General Motors Co (GM) said Tuesday it will invest $5 billion over the next several years to develop a new family of Chevrolet vehicles with its Chinese partner, aimed at faster-growing emerging markets.
For the first time, GM will develop the foundation of a new, global family of vehicles in collaboration with Shanghai Automotive Industry Corp, the state-owned Chinese automaker that is GM’s primary partner in China, the world’s largest car market.
GM and SAIC will engineer Chevrolet compact cars and sport utility vehicles that will go on sale starting in 2019 in growth markets outside the United States and Europe, including India, China, Brazil and Mexico. The $5 billion will cover GM’s share of engineering vehicles and retooling factories, GM said.
“We are taking significant advantage of the global scale we do have,” GM President Dan Ammann said in a briefing on Monday ahead of a planned trip to Brazil. GM is expected to outline this week investments in Brazil and India related to the project.
Somewhat ironically, the initiative comes amid the clearest evidence yet of a structural slowdown in the Chinese auto market, which has been a cash cow for GM and other western automakers for years. Data released last week showed auto sales were down 2.3% on the year in June, and eked out growth of only 1.4% over the first half as a whole.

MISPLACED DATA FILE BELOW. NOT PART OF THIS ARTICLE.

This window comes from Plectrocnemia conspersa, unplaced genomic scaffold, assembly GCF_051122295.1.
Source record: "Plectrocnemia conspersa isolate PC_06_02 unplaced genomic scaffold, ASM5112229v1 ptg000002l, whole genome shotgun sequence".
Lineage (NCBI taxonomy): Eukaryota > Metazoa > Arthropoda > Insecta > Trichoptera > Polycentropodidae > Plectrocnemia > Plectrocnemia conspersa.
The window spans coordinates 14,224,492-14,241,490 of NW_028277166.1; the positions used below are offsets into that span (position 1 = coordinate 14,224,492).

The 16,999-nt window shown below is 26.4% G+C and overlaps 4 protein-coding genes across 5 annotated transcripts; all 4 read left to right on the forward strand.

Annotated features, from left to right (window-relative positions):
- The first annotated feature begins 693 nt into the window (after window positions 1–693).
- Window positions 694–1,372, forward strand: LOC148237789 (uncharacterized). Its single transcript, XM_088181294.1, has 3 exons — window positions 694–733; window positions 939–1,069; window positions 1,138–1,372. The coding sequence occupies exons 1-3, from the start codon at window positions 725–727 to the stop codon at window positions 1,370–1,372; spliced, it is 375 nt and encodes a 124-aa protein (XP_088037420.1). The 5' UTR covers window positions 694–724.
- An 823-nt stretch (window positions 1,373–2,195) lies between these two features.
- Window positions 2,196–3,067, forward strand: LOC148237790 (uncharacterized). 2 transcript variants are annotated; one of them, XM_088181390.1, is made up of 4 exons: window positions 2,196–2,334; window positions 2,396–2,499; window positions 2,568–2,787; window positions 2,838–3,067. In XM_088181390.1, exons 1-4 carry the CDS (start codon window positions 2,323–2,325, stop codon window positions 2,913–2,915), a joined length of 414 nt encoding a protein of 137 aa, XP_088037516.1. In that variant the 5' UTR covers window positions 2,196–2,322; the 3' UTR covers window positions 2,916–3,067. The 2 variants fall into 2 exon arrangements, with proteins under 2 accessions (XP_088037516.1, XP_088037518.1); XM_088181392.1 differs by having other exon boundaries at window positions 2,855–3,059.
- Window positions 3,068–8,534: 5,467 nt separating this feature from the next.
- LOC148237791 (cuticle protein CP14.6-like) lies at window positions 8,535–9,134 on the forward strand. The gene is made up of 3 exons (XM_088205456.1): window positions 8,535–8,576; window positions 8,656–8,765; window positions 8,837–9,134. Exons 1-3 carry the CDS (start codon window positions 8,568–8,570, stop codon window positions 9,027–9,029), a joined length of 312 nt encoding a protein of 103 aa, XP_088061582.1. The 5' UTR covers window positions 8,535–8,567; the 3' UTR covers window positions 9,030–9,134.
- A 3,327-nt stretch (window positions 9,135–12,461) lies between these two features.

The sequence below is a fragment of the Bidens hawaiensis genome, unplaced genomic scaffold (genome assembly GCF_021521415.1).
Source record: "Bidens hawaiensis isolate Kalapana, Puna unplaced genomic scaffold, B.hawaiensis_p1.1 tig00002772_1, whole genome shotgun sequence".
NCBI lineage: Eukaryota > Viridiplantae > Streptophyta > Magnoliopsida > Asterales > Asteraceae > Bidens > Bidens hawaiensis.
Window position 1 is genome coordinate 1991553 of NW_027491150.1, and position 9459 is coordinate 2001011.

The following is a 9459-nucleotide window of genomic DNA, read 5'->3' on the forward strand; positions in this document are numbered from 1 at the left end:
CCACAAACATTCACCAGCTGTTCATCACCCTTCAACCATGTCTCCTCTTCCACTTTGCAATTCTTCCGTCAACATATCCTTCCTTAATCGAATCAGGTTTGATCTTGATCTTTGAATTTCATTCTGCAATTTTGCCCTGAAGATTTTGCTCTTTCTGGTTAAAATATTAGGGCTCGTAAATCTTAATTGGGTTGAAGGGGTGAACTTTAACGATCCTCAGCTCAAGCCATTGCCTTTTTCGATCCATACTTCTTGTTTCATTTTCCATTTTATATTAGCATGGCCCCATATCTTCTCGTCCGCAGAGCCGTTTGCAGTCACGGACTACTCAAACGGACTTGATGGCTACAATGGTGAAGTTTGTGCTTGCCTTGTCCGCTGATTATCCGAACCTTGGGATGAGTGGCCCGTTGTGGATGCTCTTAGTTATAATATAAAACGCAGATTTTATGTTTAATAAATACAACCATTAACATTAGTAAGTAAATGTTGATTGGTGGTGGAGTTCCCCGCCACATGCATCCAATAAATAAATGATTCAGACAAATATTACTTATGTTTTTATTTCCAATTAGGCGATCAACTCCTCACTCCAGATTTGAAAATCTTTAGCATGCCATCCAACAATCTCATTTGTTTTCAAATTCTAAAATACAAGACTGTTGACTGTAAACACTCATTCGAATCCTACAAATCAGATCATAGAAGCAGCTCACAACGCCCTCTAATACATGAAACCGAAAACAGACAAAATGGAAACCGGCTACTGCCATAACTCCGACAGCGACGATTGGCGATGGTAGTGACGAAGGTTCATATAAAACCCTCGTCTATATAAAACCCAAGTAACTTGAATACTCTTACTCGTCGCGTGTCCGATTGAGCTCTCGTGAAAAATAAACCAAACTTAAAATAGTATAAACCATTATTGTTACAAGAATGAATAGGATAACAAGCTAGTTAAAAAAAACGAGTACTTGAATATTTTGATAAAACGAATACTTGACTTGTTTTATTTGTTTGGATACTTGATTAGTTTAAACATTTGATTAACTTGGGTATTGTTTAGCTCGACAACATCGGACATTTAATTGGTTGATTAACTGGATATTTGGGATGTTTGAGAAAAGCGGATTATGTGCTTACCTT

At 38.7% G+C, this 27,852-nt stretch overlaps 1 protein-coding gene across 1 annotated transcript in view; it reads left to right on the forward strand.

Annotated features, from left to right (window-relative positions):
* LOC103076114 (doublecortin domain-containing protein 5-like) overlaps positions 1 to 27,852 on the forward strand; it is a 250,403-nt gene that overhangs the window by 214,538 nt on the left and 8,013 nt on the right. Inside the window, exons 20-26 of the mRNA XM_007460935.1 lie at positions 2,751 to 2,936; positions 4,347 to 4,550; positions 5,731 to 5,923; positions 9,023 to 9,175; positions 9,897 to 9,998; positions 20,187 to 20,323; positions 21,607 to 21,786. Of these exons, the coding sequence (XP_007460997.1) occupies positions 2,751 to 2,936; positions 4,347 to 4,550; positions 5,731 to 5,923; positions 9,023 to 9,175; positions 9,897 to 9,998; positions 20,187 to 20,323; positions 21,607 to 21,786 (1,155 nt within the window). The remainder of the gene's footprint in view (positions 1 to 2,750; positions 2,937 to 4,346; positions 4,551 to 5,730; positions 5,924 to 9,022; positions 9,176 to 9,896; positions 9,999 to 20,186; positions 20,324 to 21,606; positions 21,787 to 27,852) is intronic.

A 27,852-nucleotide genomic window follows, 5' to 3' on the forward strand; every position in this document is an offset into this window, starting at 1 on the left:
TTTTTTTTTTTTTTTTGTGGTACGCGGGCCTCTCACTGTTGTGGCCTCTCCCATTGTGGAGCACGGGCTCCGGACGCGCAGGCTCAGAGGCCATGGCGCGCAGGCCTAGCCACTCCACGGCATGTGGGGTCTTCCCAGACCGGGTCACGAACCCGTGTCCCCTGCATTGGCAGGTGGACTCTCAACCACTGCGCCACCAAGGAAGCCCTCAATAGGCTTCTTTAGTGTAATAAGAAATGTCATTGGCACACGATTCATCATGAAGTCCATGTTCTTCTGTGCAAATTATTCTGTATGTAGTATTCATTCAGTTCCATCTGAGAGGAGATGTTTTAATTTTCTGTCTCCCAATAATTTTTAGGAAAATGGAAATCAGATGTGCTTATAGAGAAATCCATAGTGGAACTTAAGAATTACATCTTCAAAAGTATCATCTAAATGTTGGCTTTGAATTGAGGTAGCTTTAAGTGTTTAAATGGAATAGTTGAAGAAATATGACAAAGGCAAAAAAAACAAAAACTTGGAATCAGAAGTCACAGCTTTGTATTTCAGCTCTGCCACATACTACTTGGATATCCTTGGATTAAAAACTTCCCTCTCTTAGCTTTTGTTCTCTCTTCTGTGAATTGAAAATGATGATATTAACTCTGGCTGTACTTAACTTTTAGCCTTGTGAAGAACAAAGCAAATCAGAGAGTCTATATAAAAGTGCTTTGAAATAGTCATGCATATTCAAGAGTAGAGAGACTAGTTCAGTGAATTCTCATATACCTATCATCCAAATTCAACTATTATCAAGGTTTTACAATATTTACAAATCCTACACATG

The initiative is in part aimed at offering investors a fresh rationale for rejecting a merger with Fiat Chrysler Automobiles NV (FCAU).
GM Chief Executive Mary Barra earlier this year rebuffed a proposal from Sergio Marchionne, FCA’s CEO, to consider combining the two companies to generate better economies of scale by jointly developing vehicles.
The large-scale, small-vehicle project with SAIC is the clearest example yet of Barra’s strategy of focusing GM instead on “merging with itself” by consolidating fragmented vehicle and engine programs within its sprawling global operations.
GM’s current stable of compact models, such as the Chevrolet Aveo or Onix, ride on mechanical foundations developed separately by the automaker’s Korean or European operations. The new generation of such vehicles will use common components and sell at a rate of about 2 million vehicles a year. “That’s a pretty significant consolidation,” Ammann said. GM currently manages a total of 26 different vehicle architectures. By 2025, GM wants just four.
GM’s new emerging-market vehicles will compete with low-cost models offered by the Renault-Nissan Alliance (RNSDF), Volkswagen AG and others.
GM’s strategy is “not about a low-end vehicle,” Ammann said. Instead, GM plans to equip new Chevrolets with features such as data connectivity, and engineer them to comply with emissions controls and safety technology requirements that are moving toward the same standards as markets mature, Ammann said.